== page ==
Disability, Mental Health, and Disablement

Special issue of Caribbean Review of Gender Studies

Guest Editors: Savitri Persaud and Fatimah Jackson-Best

CFP deadlines: Abstracts due by 30 September 2016; Manuscripts due by 6 January 2017

Call for papers

My legs were at a 45 degree angle each. I was in a wheelchair for a while after I had corrective surgery to fix it. This is basically the end result… But it’s fine. It’s cute now. Guys fantasize about it now, because I “walk wine” and girls try to walk like me… Basically, I mean my legs are double jointed. And you can put them in different positions. I’m saying, ‘My vagina is made different, and it will make you feel different, and it will make you feel like it’s not one, but actually two vaginas.’
– Tifa, Jamaican Dancehall Artiste [Interview with thefader.com]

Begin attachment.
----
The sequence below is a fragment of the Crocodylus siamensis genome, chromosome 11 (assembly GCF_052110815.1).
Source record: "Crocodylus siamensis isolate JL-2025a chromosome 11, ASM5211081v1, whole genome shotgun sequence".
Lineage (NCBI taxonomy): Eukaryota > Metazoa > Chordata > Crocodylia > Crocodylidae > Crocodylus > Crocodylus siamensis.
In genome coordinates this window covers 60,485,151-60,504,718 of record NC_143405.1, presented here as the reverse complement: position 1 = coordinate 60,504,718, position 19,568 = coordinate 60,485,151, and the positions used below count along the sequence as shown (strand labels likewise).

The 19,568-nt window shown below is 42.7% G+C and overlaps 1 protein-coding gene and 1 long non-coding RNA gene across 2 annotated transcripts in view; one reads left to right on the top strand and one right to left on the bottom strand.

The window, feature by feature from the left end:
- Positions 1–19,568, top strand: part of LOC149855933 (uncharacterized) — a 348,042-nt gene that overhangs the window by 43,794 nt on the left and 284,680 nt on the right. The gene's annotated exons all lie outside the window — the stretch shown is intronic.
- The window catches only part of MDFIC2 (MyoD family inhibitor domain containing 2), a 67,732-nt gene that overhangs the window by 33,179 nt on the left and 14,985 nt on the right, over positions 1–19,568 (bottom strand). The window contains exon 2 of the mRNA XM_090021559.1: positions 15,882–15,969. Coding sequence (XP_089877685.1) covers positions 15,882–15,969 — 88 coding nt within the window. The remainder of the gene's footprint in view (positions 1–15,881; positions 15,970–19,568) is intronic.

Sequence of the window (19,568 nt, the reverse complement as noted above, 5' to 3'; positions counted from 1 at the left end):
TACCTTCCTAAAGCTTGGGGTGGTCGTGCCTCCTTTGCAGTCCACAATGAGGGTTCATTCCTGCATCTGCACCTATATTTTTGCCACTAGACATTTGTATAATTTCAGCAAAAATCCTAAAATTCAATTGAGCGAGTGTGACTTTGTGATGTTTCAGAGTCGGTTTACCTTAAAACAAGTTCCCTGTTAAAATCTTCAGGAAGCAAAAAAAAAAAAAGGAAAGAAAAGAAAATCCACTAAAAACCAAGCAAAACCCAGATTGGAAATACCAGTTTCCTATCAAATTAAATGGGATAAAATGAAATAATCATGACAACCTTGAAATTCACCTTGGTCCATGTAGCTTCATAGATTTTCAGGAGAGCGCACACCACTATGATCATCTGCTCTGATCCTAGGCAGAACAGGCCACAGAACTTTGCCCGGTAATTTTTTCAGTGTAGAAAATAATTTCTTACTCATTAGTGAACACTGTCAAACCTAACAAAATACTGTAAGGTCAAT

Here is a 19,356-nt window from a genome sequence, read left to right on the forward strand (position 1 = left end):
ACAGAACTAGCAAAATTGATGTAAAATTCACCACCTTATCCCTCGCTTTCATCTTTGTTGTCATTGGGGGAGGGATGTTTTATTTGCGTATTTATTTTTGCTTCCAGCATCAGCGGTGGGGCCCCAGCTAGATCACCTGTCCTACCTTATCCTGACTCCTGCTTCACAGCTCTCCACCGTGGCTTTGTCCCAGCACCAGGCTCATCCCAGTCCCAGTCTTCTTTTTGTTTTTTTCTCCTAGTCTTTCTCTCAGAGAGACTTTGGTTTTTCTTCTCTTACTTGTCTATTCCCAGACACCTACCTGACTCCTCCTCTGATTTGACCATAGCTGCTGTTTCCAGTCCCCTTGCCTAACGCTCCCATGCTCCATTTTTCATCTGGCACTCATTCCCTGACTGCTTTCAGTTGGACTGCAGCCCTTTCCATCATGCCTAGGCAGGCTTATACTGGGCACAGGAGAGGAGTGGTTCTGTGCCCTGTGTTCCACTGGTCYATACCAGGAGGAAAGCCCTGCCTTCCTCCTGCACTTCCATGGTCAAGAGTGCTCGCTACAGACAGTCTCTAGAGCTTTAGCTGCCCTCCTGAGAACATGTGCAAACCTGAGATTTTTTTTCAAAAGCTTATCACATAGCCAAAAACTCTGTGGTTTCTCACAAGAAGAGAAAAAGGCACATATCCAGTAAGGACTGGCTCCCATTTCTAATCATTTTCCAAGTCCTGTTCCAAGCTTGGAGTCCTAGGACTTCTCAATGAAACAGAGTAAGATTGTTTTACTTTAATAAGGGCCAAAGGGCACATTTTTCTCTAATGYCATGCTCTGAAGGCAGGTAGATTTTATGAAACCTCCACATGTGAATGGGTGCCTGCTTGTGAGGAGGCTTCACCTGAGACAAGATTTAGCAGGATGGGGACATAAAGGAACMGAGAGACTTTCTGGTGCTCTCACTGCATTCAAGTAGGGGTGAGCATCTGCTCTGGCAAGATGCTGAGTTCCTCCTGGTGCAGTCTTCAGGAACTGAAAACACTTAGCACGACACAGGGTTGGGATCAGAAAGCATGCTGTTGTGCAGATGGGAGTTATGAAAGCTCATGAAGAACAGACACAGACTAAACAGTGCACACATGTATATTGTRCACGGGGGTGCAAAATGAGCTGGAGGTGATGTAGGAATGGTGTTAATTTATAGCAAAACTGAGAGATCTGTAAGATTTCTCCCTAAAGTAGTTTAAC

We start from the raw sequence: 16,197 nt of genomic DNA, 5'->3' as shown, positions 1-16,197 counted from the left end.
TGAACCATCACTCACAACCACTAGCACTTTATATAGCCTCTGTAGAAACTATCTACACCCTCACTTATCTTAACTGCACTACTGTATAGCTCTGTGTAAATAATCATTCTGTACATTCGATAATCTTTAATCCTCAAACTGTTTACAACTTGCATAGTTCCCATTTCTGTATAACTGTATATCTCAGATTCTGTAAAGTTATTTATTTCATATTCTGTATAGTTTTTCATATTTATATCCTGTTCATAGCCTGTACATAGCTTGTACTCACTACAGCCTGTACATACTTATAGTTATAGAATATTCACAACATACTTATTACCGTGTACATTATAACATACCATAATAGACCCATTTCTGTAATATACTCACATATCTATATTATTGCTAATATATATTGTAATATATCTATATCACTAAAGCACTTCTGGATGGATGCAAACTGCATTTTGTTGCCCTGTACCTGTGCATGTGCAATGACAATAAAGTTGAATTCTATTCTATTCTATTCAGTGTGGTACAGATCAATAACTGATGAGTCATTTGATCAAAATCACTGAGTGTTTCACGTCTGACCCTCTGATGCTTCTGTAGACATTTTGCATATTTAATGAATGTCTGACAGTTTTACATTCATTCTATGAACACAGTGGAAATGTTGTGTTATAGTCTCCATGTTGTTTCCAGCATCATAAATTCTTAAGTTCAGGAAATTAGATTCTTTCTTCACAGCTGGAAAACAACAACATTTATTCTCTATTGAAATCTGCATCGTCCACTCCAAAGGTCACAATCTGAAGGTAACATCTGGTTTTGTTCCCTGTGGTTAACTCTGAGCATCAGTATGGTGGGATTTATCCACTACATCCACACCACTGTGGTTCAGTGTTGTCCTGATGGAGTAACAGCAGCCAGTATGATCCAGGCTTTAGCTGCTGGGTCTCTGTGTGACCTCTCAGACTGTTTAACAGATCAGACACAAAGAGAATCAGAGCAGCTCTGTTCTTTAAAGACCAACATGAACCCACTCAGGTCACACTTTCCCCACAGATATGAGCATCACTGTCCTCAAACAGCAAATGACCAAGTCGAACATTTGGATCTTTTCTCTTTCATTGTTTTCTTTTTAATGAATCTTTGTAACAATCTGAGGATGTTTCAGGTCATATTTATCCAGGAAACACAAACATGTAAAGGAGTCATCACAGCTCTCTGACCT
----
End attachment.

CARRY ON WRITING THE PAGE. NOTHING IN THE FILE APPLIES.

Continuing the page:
In the preamble of the UN Convention on the Rights of Persons with Disabilities (2006), it is recognized that “disability” is a temporally and spatially evolving concept. Disability, under the UN Convention, is a consequence of “the interaction between persons with impairments (physical, mental, intellectual or sensory impairments) and attitudinal and environmental barriers that hinders their full and effective participation in society on an equal basis with others.” This social model of understanding disability emphasizes that social barriers are disabling, not the impairment itself. Mental health, as defined by the World Health Organization (WHO), is “a state of well-being in which every individual realizes his or her own potential, can cope with the normal stresses of life, can work productively and fruitfully, and is able to make a contribution to her or his community.” These definitions offer points of departure that can allow us to discuss and develop deeper understandings of how conceptions of disability, mental health, mental illness, and madness affects us all – albeit in differing ways – and the ways in which they are also integrally linked to our identities, broader communities, social environments, social determinants, and bodily factors. Caribbean women, like Tifa, provide narratives that call us to examine these multifaceted entanglements, with particular emphasis on gender, sex, and sexuality in the region.